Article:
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Saint of the Day—available on the iPhone!

Saint of the Day
Catholic saints are holy people and human people who lived extraordinary lives. Each saint the Church honors responded to God's invitation to use his or her unique gifts. God calls each one of us to be a saint. Click here to receive Saint of the Day in your email.

May 22
St. Rita of Cascia
(1381-1457)


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Like Elizabeth Ann Seton, Rita of Cascia was a wife, mother, widow and member of a religious community. Her holiness was reflected in each phase of her life.

Born at Roccaporena in central Italy, Rita wanted to become a nun but was pressured at a young age into marrying a harsh and cruel man. During her 18-year marriage, she bore and raised two sons. After her husband was killed in a brawl and her sons had died, Rita tried to join the Augustinian nuns in Cascia. Unsuccessful at first because she was a widow, Rita eventually succeeded.

Over the years, her austerity, prayerfulness and charity became legendary. When she developed wounds on her forehead, people quickly associated them with the wounds from Christ's crown of thorns. She meditated frequently on Christ's passion. Her care for the sick nuns was especially loving. She also counseled lay people who came to her monastery.

Beatified in 1626, Rita was not canonized until 1900. She has acquired the reputation, together with St. Jude, as a saint of impossible cases. Many people visit her tomb each year.



Comment:

Although we can easily imagine an ideal world in which to live out our baptismal vocation, such a world does not exist. An “If only ….” approach to holiness never quite gets underway, never produces the fruit that God has a right to expect.

Rita became holy because she made choices that reflected her Baptism and her growth as a disciple of Jesus. Her overarching, lifelong choice was to cooperate generously with God's grace, but many small choices were needed to make that happen. Few of those choices were made in ideal circumstances—not even when Rita became an Augustinian nun.



Quote:

For the Baptism of adults and for all the baptized at the Easter Vigil, three questions are asked: “Do you reject sin so as to live in the freedom of God's children? Do you reject the glamor of evil, and refuse to be mastered by sin? Do you reject Satan, father of sin and prince of darkness?”

Patron Saint of:

Difficult marriages
Impossible causes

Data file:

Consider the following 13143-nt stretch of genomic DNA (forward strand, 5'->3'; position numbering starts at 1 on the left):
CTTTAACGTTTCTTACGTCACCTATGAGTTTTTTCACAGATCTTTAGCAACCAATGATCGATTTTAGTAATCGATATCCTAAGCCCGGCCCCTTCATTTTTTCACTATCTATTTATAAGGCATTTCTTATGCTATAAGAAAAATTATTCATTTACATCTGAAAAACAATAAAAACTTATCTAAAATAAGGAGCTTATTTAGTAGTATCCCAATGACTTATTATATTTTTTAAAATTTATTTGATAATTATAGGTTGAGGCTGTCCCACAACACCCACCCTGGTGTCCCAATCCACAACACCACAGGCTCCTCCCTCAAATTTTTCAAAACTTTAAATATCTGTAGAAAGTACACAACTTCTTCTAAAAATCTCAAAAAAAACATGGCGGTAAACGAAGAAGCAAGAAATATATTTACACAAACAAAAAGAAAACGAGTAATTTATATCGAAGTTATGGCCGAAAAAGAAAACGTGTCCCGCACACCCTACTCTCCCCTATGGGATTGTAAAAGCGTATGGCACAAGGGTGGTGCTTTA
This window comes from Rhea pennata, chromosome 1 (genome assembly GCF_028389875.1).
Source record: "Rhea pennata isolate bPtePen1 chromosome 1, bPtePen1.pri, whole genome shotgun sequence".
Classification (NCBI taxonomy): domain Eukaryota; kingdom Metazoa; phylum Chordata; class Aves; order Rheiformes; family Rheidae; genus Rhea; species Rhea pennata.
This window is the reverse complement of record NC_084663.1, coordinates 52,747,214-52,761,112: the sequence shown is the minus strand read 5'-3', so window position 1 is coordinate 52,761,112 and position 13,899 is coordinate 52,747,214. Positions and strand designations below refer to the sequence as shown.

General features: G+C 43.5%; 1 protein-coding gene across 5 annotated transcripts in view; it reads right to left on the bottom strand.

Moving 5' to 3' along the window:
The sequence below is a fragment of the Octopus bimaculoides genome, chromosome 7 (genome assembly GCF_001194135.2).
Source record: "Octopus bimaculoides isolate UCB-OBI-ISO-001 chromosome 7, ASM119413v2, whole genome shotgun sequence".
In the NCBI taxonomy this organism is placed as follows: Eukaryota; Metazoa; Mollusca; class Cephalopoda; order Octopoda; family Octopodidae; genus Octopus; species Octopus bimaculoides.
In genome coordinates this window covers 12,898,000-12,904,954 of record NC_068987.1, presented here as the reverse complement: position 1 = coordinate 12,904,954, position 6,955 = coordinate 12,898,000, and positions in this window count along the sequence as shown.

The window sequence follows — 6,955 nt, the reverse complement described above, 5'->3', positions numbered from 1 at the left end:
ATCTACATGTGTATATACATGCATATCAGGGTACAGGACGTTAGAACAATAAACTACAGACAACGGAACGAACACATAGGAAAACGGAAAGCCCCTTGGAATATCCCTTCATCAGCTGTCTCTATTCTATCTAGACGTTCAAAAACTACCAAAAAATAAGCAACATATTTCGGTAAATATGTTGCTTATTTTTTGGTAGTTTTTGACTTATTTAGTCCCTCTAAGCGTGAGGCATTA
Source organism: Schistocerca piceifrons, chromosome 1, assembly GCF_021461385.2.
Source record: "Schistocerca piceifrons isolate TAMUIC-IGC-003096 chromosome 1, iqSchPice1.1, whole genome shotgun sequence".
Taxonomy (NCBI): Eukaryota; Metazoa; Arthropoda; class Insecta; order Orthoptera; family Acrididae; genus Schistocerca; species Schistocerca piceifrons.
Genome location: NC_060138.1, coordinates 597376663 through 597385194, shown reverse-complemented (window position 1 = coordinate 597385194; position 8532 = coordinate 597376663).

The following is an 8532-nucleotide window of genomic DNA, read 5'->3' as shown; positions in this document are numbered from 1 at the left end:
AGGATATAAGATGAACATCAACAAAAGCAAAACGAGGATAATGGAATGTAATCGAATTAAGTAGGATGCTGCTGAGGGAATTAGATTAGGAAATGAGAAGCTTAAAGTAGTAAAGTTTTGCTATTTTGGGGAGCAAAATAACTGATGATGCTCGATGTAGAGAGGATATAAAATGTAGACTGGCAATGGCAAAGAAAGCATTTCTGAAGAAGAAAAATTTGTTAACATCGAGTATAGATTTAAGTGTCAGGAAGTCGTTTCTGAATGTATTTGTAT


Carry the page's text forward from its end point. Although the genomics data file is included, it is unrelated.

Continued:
Infertility
Parenthood



Thursday, May 22, 2014
Saint of the Day for 5/21/2014 Saint of the Day for 5/23/2014

Saint of the Day
Lives, Lessons and Feast
By Leonard Foley, O.F.M.; revised by Pat McCloskey, O.F.M.



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Paul of the Cross: 
		<p>Born in northern Italy in 1694, Paul Daneo lived at a time when many regarded Jesus as a great moral teacher but no more. After a brief time as a soldier, he turned to solitary prayer, developing a devotion to Christ’s passion. Paul saw in the Lord’s passion a demonstration of God’s love for all people. In turn that devotion nurtured his compassion and supported a preaching ministry that touched the hearts of many listeners. He was known as one of the most popular preachers of his day, both for his words and for his generous acts of mercy. </p>
		<p>In 1720 Paul founded the Congregation of the Passion, whose members combined devotion to Christ’s passion with preaching to the poor and rigorous penances. Known as the Passionists, they add a fourth vow to the traditional three of poverty, chastity, and obedience, to spread the memory of Christ’s passion among the faithful. Paul was elected superior general of the Congregation in 1747, spending the remainder of his life in Rome. </p>
		<p>Paul of the Cross died in 1775, and was canonized in 1867. Over 2000 of his letters and several of his short writings have survived. </p>
American Catholic Blog Always bear in mind as a safe general rule that while God tries us by His crosses and sufferings, He always leaves us a glimmer of light by which we continue to have great trust in him and to recognize His immense goodness.

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